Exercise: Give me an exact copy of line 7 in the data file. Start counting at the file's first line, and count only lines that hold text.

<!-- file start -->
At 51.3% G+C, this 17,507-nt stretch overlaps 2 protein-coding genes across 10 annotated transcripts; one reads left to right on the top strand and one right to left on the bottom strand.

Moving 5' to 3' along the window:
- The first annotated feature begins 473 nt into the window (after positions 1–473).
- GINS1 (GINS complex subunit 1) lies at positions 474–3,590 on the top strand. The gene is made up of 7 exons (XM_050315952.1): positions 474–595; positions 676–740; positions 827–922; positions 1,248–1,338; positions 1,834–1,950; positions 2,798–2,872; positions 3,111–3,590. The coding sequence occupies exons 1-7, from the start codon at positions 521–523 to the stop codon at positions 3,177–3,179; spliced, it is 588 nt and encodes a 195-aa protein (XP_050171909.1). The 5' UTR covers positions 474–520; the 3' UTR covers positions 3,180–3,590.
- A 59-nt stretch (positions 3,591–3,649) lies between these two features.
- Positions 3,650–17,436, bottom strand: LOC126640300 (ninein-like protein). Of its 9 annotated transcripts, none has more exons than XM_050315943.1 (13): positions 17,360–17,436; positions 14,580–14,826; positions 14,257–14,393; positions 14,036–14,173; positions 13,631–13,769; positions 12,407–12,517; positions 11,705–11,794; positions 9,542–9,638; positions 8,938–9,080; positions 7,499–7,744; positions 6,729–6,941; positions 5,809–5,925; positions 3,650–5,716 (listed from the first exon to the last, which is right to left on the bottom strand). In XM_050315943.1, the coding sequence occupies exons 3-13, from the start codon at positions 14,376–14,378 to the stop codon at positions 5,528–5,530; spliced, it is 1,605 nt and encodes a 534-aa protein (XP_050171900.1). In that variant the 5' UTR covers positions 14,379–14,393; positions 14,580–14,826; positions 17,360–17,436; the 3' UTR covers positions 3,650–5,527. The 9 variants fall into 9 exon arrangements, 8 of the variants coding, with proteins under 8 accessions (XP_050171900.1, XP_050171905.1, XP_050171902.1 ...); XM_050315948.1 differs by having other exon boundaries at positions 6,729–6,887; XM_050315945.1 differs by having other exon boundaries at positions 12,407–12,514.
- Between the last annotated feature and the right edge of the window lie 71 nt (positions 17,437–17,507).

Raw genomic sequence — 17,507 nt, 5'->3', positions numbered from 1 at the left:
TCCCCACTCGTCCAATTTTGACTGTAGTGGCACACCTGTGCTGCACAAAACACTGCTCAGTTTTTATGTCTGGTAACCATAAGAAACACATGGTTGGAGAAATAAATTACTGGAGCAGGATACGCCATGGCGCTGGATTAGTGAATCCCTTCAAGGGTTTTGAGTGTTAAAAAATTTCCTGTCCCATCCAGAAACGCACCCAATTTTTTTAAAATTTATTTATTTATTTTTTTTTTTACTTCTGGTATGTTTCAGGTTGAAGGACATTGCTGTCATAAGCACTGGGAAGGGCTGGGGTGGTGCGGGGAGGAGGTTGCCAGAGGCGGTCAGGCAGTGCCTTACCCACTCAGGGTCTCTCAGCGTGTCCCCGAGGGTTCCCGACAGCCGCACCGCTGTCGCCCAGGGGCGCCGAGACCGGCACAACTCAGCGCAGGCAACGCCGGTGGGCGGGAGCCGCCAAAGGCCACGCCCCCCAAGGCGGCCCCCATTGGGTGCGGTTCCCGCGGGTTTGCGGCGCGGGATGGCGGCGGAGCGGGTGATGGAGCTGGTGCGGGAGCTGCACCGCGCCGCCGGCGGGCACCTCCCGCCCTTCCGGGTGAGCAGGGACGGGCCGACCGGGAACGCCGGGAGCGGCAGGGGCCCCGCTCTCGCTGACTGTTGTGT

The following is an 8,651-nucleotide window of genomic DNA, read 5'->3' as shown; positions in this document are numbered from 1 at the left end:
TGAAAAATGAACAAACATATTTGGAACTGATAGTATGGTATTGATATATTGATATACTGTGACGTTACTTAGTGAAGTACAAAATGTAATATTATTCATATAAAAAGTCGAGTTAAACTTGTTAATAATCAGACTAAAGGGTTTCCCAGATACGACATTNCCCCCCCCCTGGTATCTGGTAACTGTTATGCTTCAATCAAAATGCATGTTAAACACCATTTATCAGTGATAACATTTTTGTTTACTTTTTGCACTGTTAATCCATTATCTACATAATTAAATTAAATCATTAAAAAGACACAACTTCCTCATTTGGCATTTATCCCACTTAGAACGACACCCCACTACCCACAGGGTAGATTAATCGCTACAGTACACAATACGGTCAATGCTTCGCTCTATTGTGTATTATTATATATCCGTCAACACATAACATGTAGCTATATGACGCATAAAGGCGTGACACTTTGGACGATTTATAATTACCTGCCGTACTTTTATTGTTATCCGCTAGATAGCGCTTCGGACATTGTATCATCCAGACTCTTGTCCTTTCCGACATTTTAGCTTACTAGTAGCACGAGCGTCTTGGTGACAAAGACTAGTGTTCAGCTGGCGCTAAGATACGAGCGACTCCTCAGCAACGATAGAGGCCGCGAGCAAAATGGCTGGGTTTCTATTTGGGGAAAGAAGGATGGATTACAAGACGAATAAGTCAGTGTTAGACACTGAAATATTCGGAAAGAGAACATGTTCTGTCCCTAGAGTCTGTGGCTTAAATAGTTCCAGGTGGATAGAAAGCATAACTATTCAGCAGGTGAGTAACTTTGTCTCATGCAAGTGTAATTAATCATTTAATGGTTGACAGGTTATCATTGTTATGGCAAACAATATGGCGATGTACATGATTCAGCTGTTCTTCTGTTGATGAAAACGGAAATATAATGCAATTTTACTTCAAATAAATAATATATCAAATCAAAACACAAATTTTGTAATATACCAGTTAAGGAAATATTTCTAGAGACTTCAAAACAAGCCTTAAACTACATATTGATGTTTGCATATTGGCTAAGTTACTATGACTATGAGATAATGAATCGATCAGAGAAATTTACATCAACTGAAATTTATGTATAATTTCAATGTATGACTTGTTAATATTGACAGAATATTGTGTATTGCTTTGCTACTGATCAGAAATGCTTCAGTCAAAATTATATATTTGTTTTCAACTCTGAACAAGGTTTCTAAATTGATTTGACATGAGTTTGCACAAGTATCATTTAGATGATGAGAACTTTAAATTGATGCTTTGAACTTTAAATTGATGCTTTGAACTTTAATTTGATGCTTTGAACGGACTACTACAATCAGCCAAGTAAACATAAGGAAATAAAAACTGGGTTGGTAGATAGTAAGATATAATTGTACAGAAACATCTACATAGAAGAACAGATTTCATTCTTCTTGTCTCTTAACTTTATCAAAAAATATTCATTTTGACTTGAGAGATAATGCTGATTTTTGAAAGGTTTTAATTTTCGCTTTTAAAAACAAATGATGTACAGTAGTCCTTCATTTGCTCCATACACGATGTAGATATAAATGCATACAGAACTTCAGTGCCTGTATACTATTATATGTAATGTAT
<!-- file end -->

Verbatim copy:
- Between the last annotated feature and the right edge of the window lie 71 nt (positions 17,437–17,507).